One of the things I enjoy most about wrestling is when there’s something you can get behind and follow – someone to root for and to urge on to triumph, someone to want to see suffer and get their comeuppance. Not too difficult to do (one would think) when you’re broadcasting globally every week; but a bit tougher when you’re a UK company and run a handful of times a year, and your audience is bound to have a collectively short memory.
How fortunate, then, that FPW, for their second anniversary show, ‘Crowning Glory’, hit on the simplest and best of all wrestling fables – the title challenge.
It might seem odd that FPW have managed to run for two years without crowning a champion; as compere and co-founder Matt Burden said in the ring today, it was something they’d discussed as soon as they came up with the idea for a promotion. So this may be judged as long overdue, and well deserving of the occasion being immortalised in cupcakes (see image, above left).
And it was just as straightforward and compelling as anyone could have wished. The eight men left standing at the end of February’s Reloaded rumble were the eight quarter-finalists, beginning with Marty Scurll, the mahogany-hued grinning joker, against Jimmy Havoc, a seething snarling bad’un. Scurll enjoyed taunting Havoc, who rejoiced in his win.
Noam Dar, a young man of whom I have been a fan for a long while, showed unexpected comedy chops (and a surprisingly nice smile) against Joel Masters. Dar is invariably booed by English crowds; Masters is known to FPW as Sir Thomas Chamberlain’s enforcer; nobody knew who they should be cheering. The confusion of this particular match-up was encapsulated by Dar’s questioning of his opponent: “Are you the bad guy? Am I the bad guy?” It transpired, thanks to Dar’s cunning yet dastardly tricks, that he was, indeed, a bad guy; and Masters enjoyed the novel sensation of rapturous applause from the Wallington crowd.
Chamberlain himself managed to beat the ever-popular El Ligero; though he made use of Earl Jonathan Windsor’s interference, he also picked up a clean win, forcing the Mexican Sensation to tap.
The last quarter-final, between Greg Burridge and Ashley Reed, may have seemed a foregone conclusion, what with the Cockney Crusader being by far and away the most popular guy on the FPW roster with the fans. Reed revelled in the hatred emanating from the youngsters in the audience; while Burridge lost his fluffy dice on his roll into the ring and had to borrow a pair from an adoring worshipper. Reed began the contest with a slap, leading Burridge to declare, “No more fun and games!” and begin a feisty, fantastic contest. “Shoulda gone for the fun and games, my friend,” declared Burridge just before he confirmed his win.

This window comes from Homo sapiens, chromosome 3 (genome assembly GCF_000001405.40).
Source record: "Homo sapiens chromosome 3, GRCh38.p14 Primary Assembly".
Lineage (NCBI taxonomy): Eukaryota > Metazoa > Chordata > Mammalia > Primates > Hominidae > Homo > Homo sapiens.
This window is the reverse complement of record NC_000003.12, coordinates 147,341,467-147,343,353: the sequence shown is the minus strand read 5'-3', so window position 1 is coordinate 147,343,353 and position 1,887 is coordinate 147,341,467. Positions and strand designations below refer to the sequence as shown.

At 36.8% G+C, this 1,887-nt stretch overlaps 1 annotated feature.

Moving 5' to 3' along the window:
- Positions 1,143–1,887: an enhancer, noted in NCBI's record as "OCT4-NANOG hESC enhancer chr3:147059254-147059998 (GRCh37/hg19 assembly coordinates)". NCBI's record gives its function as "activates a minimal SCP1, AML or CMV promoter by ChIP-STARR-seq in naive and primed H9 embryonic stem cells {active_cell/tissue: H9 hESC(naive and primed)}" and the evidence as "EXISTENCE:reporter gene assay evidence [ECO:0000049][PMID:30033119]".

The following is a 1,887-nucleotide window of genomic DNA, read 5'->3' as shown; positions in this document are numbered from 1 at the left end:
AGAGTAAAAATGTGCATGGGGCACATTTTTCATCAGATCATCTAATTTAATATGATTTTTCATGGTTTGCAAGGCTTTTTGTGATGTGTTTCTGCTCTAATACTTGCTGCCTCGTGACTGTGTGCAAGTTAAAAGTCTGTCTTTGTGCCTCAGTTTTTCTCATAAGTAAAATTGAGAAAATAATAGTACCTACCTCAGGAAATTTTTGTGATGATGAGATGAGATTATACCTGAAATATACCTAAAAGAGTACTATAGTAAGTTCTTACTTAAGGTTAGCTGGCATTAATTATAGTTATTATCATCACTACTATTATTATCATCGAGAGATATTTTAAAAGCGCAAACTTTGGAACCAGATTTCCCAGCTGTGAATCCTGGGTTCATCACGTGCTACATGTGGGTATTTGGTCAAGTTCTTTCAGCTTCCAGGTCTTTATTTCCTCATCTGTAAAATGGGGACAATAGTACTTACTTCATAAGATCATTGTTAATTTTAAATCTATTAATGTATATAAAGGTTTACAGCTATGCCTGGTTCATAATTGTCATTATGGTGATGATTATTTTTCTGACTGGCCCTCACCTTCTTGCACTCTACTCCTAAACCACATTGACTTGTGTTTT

The first semi-final was a surprising one – with the audience still unsure whether they were supposed to be cheering for Masters or not, they didn’t quite know how his match against his lord and employer Chamberlain would pan out. Chamberlain was telling his minion to lie down and be pinned; Masters underwent an existential crisis, clearly wanting to throw a few punches and see if he could get the win himself, but eventually money talked, and Chamberlain progressed to the final.
Havoc returned to face Burridge, and what’s more, he had changed from his white tights into black, just in case we weren’t sure how evil he was being today. He proceeded to smack Burridge all round the hall with a folding chair, concentrating on his opponent’s knee, still encased in a brace after those much-discussed injuries of some years ago. Burridge, being a superhuman kinda guy, was resurgent and sneaked the win, but that mattered nothing to Havoc, who continued to pound on that knee even after the bell had rung.
Just to give the crowd time to catch their breath, Douglas Douglas Rockefeller introduced the first two members of his Foundation – Terry Striker and the Warden, both apparently having their US citizenship fast-tracked, and looking a bit like a low-rent Village People. They were up against the Flying Aces, Paul Robinson and Will Ospreay, and what a brilliant match it was. Striker and the Warden are loathed of old by FPW fans; Robinson and Ospreay’s leaping and flying astounded the young’uns, who became Aces fans if they weren’t already.
Then a marvellous singles final ensued. Chamberlain attacked the heavily limping Burridge from behind en route to the ring, much to the audience’s dismay. Burridge got his revenge by throwing Chamberlain through the tuck shop table, through the merch stand, and then round the hall, inviting small children to slap him – all while wearing an ill-gotten Sin Cara mask. After interference by Masters, Windsor and Havoc, Chamberlain forced his opponent to pass out, meaning that referee Chris Roberts had no choice but to stop the bout.
That made Sir Thomas Chamberlain FPW’s first-ever champion, much to co-founder Steve HD Evans’s disgust, leading to the announcement that he’d already got the first title defence scheduled – against Paul Robinson, at June’s St Helier Festival. As Chamberlain and his entourage left the ring, Burridge struggled to his feet and told the crowd he would be aiming for a rematch and to get his hands on that belt as soon as possible.
Simple. Superb. And the best UK show I have seen in a long time.